From Aghanistan to the United Nations - Zarmina flies the flag for girls education
This is the final update, there is no one-year progress report.
On July 12, A World at School organised the first ever youth takeover of the United Nations. Over 500 teenage activists came together as Malala Yousefzai addressed the UN on her 16th birthday to work on a call to action to world leaders for access to education for all children. Catapult funding allowed Zarmina Rasouli, a young girl from Afghanistan and champion for girls education in her own country, to be a part of this momentous day and its call for global change. Zarmina, after being denied an education under Taliban rule, fought hard to continue her own studies and has worked with Action Aid on “child enabling committees” which work to convince Afghan families to send their children especially girls to school. With her experience and passion, Zarmina was a powerful advocate. Her visit emphasised the need to campaign for girls education in difficult and dangerous conditions and helped create a powerful momentum for greater access to education for young girls globally.
Risks and challenges
There are thousands of young people and in particular girls around the world who are right now fighting for their right to an education and powerful role models in their towns and villages. We would have loved to have taken many so it was so hard to decide who should go! There were a few operational difficulties along the way. It was the first time Zarmina had travelled outside her country so arranging everyday things for us like passports and visas did take time. At the top of the priority list though had to be ensuring Zarmina’s safety at all times especially after she returned, but working together with our great NGO partners we were able to overcome all difficulties and ensure Zarmina had a fantastic once in a lifetime experience.
Zarmina was 14 when the Taliban invaded her town and had to stop going to school. Luckily her parents let her study from home until it was safe to go back. Zarmina is now graduating with an accounting degree and has used her experience to champion girls education within Afghanistan. For Zarmina the experience to travel to the youth takeover not only contributed to a powerful call to action, but will also go back with her to Afghanistan where she will be an inspiring role model to others.
A World at School will continue to work with Zarmina and the growing number of young people eager to see every child in the world have a chance to go to school and learn.
The budget for the project was $8664.54 which was fully utilised for travel, accommodation and other related expenditure in being able to secure travel to the UN for Zarmina and her Action Aid chaperone.
There was wide an extensive coverage of Malala Day and the youth takeover of the UN, across national and international media and social media. There is more information on Zarmina and her story here .
On July 12, 2013, over 600 young people are taking over the United Nations in New York for an education Youth Summit in honor of Malala’s 16th birthday. Support two young women from Afghanistan to attend.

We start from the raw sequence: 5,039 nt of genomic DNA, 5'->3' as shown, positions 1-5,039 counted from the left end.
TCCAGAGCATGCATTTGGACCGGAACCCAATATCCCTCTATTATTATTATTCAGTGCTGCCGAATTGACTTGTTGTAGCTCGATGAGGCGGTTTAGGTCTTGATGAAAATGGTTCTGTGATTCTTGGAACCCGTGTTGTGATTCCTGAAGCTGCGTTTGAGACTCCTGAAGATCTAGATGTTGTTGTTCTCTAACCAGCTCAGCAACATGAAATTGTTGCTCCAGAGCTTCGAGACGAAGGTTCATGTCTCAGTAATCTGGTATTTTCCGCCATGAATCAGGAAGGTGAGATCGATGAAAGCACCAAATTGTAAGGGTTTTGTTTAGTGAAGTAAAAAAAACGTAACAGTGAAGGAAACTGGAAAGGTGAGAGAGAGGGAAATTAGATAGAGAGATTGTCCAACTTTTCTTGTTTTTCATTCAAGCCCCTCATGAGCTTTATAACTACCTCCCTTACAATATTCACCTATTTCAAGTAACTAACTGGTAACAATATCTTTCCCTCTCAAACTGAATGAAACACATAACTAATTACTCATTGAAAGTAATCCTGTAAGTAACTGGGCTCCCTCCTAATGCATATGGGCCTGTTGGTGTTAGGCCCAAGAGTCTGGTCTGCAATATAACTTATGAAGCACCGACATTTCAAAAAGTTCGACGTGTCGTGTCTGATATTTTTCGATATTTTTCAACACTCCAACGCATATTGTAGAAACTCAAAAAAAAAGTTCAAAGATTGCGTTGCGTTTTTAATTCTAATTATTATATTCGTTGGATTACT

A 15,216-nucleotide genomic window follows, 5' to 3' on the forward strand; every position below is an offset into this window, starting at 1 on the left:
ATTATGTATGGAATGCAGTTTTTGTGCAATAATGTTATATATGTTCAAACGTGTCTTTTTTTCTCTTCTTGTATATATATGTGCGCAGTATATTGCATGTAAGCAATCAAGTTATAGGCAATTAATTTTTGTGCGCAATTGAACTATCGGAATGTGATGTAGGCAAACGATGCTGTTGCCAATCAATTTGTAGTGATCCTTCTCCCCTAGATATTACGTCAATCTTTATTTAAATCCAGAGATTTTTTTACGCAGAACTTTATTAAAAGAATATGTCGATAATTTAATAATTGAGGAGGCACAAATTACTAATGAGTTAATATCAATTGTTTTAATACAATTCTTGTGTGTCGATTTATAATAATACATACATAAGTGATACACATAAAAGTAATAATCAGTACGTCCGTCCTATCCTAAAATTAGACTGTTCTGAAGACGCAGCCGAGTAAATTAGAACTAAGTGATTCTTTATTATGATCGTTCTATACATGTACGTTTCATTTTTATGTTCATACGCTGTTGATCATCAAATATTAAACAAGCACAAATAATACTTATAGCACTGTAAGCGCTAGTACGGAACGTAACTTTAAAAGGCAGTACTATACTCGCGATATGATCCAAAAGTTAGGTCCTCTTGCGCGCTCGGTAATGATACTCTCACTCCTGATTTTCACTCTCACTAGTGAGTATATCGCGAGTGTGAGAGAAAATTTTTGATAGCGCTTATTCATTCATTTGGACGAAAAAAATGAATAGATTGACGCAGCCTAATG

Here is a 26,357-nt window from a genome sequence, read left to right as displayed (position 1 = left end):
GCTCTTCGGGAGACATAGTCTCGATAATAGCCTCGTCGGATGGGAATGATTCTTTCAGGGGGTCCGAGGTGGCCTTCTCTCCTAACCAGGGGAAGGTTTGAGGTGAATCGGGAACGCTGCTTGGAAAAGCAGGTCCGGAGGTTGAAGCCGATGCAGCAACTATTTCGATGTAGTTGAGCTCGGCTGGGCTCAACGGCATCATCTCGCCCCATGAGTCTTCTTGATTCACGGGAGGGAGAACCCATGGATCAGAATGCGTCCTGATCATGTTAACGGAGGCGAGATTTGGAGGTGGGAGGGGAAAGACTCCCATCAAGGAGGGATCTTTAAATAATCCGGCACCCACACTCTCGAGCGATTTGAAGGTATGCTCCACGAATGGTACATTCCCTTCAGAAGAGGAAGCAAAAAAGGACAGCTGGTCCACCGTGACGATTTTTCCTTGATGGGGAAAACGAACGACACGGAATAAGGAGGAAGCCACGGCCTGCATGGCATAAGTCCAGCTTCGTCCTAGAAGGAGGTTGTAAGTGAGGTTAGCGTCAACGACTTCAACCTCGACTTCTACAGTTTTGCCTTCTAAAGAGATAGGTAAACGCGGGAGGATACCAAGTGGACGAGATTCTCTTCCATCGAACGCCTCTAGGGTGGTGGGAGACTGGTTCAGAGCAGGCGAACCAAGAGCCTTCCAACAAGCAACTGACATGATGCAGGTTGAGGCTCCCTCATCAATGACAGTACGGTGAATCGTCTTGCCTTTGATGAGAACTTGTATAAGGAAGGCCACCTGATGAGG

Why we care: In 2000, world leaders at the UN committed to getting every child in school by 2015. They signed the contract, now they need to deliver the goods.
How we’re solving this: Providing travel scholarships to two young women from Afghanistan, where only 13% of girls complete primary school, to participate in a UN Youth Summit focusing on getting all children safely into school.
Secretary General Ban Ki Moon has agreed to a Youth Summit to be held on the date of Malala Yousafzai’s 16th birthday, July 12, 2013, with her wholehearted approval. The focus of the Summit will be for young people from around the world to set out what they know needs to be done to get children learning.
Your funds will go to cover the full travel scholarships for two young women and their chaperones to ensure the most marginalized girls and young women from the furthest corners of the world can also find a seat at the top table to share their experiences and recommendations for international action.
A World At School, a digital mobilisation campaign supported by the UN and the World Bank, will work with partners from UN agencies, governments, businesses and charities to enable children and youth from around the world to take part in the day.
This day will act as a new catalyst for youth to lead the campaign to get all children into school and learning. Events will also take place around the world, to show solidarity with Malala and her commitment to education. In the lead up to the event youth and children from around the world will be asked to feed into an official UN outcome document, which will be endorsed by the UN Secretary General, and circulated, to all UN Member States.
The document will set out what a new global youth mandate to solve the education emergency. The process to the day and the document will provide a strong foundation for new global youth movement and a strong mandate for youth to return to their countries and call on their governments to live up to the demands of this global movement.
This unique opportunity is only the beginning of the campaign to get all children into school and learning. It is critical that girls and women from Afghanistan are given a voice in this critical moment for the education of all children.
Photo Credit: UN Photo/Rick Bajornas